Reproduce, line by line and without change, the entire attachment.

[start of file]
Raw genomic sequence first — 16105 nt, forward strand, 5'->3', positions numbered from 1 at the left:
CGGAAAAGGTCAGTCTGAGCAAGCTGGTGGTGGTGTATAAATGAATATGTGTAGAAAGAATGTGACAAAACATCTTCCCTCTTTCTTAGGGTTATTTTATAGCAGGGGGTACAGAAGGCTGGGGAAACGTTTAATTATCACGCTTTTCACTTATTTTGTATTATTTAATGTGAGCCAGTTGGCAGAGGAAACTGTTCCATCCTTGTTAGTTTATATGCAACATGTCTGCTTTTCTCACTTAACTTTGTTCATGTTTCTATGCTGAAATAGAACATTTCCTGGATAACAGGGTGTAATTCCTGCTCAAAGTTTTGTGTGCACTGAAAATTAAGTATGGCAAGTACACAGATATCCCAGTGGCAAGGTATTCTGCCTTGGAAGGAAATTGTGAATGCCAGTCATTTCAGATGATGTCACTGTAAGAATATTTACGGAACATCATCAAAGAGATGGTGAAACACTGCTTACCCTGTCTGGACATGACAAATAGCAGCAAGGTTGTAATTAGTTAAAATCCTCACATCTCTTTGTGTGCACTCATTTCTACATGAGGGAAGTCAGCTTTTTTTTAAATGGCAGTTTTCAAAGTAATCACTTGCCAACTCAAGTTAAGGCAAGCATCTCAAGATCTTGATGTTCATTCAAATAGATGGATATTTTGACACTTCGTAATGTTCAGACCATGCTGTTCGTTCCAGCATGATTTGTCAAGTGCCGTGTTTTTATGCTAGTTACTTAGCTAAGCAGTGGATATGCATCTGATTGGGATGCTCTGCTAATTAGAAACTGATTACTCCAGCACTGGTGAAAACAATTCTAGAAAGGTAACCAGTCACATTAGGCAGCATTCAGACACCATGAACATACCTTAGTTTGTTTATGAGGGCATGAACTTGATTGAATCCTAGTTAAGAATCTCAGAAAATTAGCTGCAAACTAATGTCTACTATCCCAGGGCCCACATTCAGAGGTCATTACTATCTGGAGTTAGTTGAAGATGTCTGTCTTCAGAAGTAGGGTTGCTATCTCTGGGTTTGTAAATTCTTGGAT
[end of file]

Raw genomic sequence first — 16105 nt, forward strand, 5'->3', positions numbered from 1 at the left:
CGGAAAAGGTCAGTCTGAGCAAGCTGGTGGTGGTGTATAAATGAATATGTGTAGAAAGAATGTGACAAAACATCTTCCCTCTTTCTTAGGGTTATTTTATAGCAGGGGGTACAGAAGGCTGGGGAAACGTTTAATTATCACGCTTTTCACTTATTTTGTATTATTTAATGTGAGCCAGTTGGCAGAGGAAACTGTTCCATCCTTGTTAGTTTATATGCAACATGTCTGCTTTTCTCACTTAACTTTGTTCATGTTTCTATGCTGAAATAGAACATTTCCTGGATAACAGGGTGTAATTCCTGCTCAAAGTTTTGTGTGCACTGAAAATTAAGTATGGCAAGTACACAGATATCCCAGTGGCAAGGTATTCTGCCTTGGAAGGAAATTGTGAATGCCAGTCATTTCAGATGATGTCACTGTAAGAATATTTACGGAACATCATCAAAGAGATGGTGAAACACTGCTTACCCTGTCTGGACATGACAAATAGCAGCAAGGTTGTAATTAGTTAAAATCCTCACATCTCTTTGTGTGCACTCATTTCTACATGAGGGAAGTCAGCTTTTTTTTAAATGGCAGTTTTCAAAGTAATCACTTGCCAACTCAAGTTAAGGCAAGCATCTCAAGATCTTGATGTTCATTCAAATAGATGGATATTTTGACACTTCGTAATGTTCAGACCATGCTGTTCGTTCCAGCATGATTTGTCAAGTGCCGTGTTTTTATGCTAGTTACTTAGCTAAGCAGTGGATATGCATCTGATTGGGATGCTCTGCTAATTAGAAACTGATTACTCCAGCACTGGTGAAAACAATTCTAGAAAGGTAACCAGTCACATTAGGCAGCATTCAGACACCATGAACATACCTTAGTTTGTTTATGAGGGCATGAACTTGATTGAATCCTAGTTAAGAATCTCAGAAAATTAGCTGCAAACTAATGTCTACTATCCCAGGGCCCACATTCAGAGGTCATTACTATCTGGAGTTAGTTGAAGATGTCTGTCTTCAGAAGTAGGGTTGCTATCTCTGGGTTTGTAAATTCTTGGAT